Lil Picard, “Vin Ordinaries Chatel du Roy,” 1957 (Collage and oil on canvas)
A cabaret performer in Berlin before World War II. An artist in New York scavenging the streets for collage materials in the 1940’s. A journalist covering the art scene in New York in the fifties. A pioneering performance artist in early ’60’s “happenings” (think Cafe a Go Go). An habitue of Warhol’s factory who appeared in his films and wrote for Interview.
You’d think someone with this resume would be famous. But you’ve probably never heard of Lil Picard. I know I hadn’t.
Isa Genzken “Bouquet” 2004
plastic, wood, lacquer, mirror foil, glass
“A kind of artistic bag lady.” That’s how one French critic described sculptor Isa Genzken. Her “bricollage of materials and manners, idioms and styles creates a willful and bewildering confusion.”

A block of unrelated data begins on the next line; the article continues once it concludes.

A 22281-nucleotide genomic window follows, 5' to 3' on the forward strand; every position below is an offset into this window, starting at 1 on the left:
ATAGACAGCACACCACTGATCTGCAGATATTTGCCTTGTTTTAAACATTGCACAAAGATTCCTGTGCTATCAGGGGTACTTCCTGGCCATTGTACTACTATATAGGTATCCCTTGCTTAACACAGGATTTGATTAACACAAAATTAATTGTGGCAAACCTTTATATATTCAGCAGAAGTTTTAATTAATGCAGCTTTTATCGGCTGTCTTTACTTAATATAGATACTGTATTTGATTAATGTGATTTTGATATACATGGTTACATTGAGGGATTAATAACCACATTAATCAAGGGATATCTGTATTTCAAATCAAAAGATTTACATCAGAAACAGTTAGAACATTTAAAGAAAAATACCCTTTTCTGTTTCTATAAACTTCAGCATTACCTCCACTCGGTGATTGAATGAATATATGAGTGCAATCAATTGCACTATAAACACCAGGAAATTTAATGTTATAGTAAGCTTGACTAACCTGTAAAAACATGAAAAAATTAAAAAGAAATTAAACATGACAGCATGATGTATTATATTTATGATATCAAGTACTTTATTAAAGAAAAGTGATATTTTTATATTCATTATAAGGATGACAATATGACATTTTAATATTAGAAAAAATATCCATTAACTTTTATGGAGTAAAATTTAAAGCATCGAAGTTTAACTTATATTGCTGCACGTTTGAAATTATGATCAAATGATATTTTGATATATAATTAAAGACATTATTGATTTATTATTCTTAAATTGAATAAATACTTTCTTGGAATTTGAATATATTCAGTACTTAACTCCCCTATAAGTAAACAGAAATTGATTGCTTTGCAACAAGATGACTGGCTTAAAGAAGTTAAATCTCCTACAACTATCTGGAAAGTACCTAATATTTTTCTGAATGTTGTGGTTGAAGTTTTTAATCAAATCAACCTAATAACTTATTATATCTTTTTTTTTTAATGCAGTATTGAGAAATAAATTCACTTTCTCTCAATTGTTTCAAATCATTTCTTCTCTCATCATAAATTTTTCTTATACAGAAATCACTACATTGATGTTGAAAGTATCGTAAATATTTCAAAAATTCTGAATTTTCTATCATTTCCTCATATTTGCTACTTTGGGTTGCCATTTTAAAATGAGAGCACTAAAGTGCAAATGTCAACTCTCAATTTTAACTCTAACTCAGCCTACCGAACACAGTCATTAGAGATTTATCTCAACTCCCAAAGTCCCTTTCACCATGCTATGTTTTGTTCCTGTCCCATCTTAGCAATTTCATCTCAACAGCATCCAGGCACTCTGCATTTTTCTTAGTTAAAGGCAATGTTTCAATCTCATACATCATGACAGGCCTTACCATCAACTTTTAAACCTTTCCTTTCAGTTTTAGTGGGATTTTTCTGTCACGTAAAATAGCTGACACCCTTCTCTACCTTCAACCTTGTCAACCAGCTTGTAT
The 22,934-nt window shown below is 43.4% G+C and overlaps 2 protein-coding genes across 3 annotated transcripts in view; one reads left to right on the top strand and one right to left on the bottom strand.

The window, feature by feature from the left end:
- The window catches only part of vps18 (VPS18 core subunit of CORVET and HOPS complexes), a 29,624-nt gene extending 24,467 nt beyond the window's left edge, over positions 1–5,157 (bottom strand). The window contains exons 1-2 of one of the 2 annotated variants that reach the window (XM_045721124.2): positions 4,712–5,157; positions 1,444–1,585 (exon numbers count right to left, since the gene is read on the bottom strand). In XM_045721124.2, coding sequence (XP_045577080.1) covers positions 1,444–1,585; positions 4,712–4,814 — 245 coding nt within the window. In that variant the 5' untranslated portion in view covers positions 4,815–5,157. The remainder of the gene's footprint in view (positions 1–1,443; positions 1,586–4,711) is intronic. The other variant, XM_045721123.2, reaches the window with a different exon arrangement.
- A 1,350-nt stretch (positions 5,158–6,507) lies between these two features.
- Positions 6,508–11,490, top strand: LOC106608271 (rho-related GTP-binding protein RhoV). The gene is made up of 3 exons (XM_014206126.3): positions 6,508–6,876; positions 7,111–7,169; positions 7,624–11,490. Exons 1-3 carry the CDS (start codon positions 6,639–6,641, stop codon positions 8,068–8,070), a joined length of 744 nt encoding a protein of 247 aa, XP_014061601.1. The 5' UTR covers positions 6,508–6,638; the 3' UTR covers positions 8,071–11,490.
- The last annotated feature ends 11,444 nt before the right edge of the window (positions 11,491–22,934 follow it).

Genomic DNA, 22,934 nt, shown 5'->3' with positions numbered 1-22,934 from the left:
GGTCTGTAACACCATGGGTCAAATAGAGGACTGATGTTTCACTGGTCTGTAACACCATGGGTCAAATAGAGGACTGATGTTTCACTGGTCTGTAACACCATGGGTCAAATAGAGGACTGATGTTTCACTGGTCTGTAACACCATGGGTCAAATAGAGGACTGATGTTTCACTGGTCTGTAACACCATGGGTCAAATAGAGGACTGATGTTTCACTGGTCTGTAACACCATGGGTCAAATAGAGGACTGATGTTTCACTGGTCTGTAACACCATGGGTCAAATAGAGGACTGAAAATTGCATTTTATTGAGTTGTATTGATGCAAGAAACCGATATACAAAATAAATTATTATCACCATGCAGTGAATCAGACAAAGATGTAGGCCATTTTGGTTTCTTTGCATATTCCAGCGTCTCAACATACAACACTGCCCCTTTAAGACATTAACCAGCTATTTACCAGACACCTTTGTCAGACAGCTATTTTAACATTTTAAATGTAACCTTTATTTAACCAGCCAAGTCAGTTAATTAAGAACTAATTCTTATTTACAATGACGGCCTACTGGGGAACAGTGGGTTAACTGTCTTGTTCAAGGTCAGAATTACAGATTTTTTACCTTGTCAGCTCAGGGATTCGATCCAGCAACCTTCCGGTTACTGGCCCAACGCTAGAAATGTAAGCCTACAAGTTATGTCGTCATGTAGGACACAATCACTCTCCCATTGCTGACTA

An English critic went further. He saw the artist’s work in the context of what he calls “the one insurmountable fact” about her, “that Genzken suffers from prolonged periods of mental ill-health.”
Isa Genzken, “Abendmahl (Last Supper),” 2008
Aluminum plate, mirror foil, spray-paint, tape, color print on paper
What? An artist making work whose meaning you can’t “always grasp”? She must be nuts! Whatever Genzken’s difficulties, the “ungraspable” quality of an artwork hardly qualifies as a reason to get out the butterfly nets.